You are also responsible for securing all other required clearances, including permissions for the use of trademarks and releases from privacy claims. For example:

  • A release may be required for photographs or reproductions of specific brand-name products and for use of trade names and logos.
  • You may need releases for photographs of people, especially private citizens. This is particularly necessary if it will be used on the cover or in part of the promotion of the work and does not specifically illustrate material in the text.


Material that Does Not Require Permission

The copyright law recognizes the value of the free flow of information in society and encourages authors to expand knowledge by building on the work of those who wrote before them. Copyright does not prevent the use of facts or ideas, but only the author's expression, which, as discussed below, is more than just the words, or pictures. In addition, even when material is protected by copyright, there are situations where permission to reproduce is not required.

Fair Use

"Fair Use" is a legal term; do not assume it will permit use of third-party copyrighted material just because such use seems "fair" to you. Generally, a use will constitute "fair use" if minimal, commercially insignificant portions of an existing work are copied, quoted or paraphrased for purposes of comment, criticism, illustration or scholarship.

In a commercial context, the doctrine of "fair use" is quite limited. If you are in doubt about whether your use of copyrighted material is considered fair use, you should request permission.


Generally, you can use material from an interview you conduct, including direct quotes, without securing a signed release if the circumstances and their notes clearly reveal that the source knew you were conducting an interview for possible publication and did not indicate intent to restrict use of the material. Otherwise, you should ask the interviewee to sign a release.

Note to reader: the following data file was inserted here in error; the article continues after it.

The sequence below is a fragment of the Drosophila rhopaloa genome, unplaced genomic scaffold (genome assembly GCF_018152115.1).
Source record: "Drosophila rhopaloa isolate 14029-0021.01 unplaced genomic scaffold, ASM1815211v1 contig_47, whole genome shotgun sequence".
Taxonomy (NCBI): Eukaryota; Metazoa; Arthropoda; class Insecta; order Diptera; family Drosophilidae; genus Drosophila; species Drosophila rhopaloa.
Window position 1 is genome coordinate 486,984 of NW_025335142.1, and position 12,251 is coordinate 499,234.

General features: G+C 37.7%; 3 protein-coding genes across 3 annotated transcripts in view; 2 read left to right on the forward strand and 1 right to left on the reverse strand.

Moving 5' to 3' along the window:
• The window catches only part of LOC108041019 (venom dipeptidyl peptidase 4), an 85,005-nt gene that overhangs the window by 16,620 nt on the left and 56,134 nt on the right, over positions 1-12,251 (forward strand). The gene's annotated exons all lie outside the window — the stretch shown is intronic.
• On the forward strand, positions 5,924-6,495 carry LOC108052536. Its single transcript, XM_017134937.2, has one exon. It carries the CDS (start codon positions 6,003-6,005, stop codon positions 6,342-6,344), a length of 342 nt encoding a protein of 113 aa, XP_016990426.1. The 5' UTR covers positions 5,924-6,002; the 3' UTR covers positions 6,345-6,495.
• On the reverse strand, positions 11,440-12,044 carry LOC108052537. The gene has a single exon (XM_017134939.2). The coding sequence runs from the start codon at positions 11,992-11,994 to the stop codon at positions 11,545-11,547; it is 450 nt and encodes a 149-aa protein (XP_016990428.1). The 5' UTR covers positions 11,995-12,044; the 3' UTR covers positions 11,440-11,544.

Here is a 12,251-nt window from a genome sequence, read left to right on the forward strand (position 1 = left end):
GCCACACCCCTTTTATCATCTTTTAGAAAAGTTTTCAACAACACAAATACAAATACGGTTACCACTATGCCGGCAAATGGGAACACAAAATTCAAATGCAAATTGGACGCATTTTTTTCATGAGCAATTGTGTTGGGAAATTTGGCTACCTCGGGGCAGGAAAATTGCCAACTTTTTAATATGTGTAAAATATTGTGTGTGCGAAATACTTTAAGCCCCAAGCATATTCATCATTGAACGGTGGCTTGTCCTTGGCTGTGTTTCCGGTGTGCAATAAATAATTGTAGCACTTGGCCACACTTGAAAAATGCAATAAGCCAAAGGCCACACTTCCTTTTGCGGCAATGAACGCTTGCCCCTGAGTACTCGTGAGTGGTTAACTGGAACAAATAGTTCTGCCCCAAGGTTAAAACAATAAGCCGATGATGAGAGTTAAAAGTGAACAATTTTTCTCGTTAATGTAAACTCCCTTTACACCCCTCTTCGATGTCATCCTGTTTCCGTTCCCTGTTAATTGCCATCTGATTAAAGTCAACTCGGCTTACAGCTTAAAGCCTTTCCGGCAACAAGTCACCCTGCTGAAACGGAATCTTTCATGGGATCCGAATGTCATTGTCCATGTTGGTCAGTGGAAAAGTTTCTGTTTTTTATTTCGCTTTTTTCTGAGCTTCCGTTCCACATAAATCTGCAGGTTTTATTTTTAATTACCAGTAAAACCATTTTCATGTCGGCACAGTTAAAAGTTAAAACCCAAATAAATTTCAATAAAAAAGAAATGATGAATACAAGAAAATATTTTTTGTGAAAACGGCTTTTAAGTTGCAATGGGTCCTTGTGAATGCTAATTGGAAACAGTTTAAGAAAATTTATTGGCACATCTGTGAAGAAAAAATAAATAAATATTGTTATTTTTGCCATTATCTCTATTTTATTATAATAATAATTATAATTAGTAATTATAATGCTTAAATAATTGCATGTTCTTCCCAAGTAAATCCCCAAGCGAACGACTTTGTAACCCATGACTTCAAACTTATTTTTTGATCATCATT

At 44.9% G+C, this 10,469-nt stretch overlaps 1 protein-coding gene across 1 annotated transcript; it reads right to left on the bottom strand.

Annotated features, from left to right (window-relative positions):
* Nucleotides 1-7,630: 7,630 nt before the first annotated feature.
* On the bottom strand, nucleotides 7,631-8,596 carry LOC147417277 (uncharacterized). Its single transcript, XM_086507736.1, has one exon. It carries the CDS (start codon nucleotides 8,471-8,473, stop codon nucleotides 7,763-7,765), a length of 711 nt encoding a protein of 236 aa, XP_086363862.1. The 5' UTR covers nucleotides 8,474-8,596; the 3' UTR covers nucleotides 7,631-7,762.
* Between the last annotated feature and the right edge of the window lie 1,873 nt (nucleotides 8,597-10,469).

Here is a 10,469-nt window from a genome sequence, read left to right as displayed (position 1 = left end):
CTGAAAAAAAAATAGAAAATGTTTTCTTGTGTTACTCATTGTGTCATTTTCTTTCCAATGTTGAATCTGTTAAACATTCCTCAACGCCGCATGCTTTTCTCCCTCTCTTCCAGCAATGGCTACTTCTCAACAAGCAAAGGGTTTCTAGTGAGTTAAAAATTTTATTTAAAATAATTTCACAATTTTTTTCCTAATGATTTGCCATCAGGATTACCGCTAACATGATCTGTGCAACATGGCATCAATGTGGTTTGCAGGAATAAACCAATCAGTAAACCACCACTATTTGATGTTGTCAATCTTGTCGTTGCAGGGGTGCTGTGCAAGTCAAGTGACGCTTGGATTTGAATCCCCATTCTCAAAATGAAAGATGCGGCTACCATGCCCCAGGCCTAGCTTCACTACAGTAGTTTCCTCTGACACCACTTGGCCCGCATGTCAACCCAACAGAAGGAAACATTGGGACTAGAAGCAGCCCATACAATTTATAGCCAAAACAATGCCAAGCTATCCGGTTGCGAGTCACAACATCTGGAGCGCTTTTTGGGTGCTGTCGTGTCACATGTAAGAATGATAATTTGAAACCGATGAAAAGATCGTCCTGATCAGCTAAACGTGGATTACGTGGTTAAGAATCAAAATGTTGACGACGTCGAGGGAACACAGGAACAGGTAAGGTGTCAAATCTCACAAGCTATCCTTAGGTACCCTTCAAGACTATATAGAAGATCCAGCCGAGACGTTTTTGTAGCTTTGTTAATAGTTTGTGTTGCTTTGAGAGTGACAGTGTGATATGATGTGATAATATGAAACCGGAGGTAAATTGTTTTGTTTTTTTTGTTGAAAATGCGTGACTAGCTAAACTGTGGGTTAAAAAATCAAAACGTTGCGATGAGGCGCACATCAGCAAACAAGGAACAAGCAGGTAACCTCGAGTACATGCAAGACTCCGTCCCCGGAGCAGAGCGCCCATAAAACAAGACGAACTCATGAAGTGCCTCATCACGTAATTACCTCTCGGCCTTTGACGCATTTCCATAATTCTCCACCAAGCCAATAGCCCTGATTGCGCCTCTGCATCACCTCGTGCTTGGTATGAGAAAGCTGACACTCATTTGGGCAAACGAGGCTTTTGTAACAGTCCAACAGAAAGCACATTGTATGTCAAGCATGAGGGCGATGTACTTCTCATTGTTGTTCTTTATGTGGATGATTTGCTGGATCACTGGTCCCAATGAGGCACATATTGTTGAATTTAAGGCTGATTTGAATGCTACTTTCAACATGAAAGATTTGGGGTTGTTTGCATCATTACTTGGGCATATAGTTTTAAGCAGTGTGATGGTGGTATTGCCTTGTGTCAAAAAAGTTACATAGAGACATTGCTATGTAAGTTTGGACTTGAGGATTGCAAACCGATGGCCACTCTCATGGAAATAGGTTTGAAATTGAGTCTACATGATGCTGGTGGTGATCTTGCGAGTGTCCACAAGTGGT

Facts, Information, and Ideas

Generally, you may use facts and information obtained from another work. However, this does not permit you to use the author's original literary expression, which includes, for example, more than just the words or the specific lines of a drawing.

Copyright encompasses the format, organization, sequence and style of presentation as well as the sense or feeling of the original. When paraphrasing from another work, even if permission is not needed because the author is paraphrasing a very limited portion of the source, the author should always give credit to the original source. The author does not need to credit well-known concepts or theories or strictly factual information, however, as long as they are expressed in the author's own way.

Public Domain

Permission does not need to be obtained for materials that are in the "public domain." This includes all official U.S. government publications as well as materials for which the copyright has expired.

The copyright expiration date is often difficult to determine. It is safe to assume that anything copyrighted in this century is still protected. Modern translations of older works are also protected, as are photographs and other portrayals of public domain images. Other materials may be in the public domain because they were published without a notice of copyright at a time when such notice was required to preserve copyright. Once again, this is hard to determine. Some material is intentionally and explicitly made available to copy or use, such as "clip art." Clip art includes standard line drawings that are available in books and on disks and are classified by subject area (sports, animals, etc.) specifically for free use in other publications.

-- Thomas Bulkowski


See Also

Written by and copyright © 2005-2019 by Thomas N. Bulkowski. All rights reserved. Disclaimer: You alone are responsible for your investment decisions. See Privacy/Disclaimer for more information. Some pattern names are the registered trademarks of their respective owners. If you buy land in an earthquake zone, it'll be your own fault.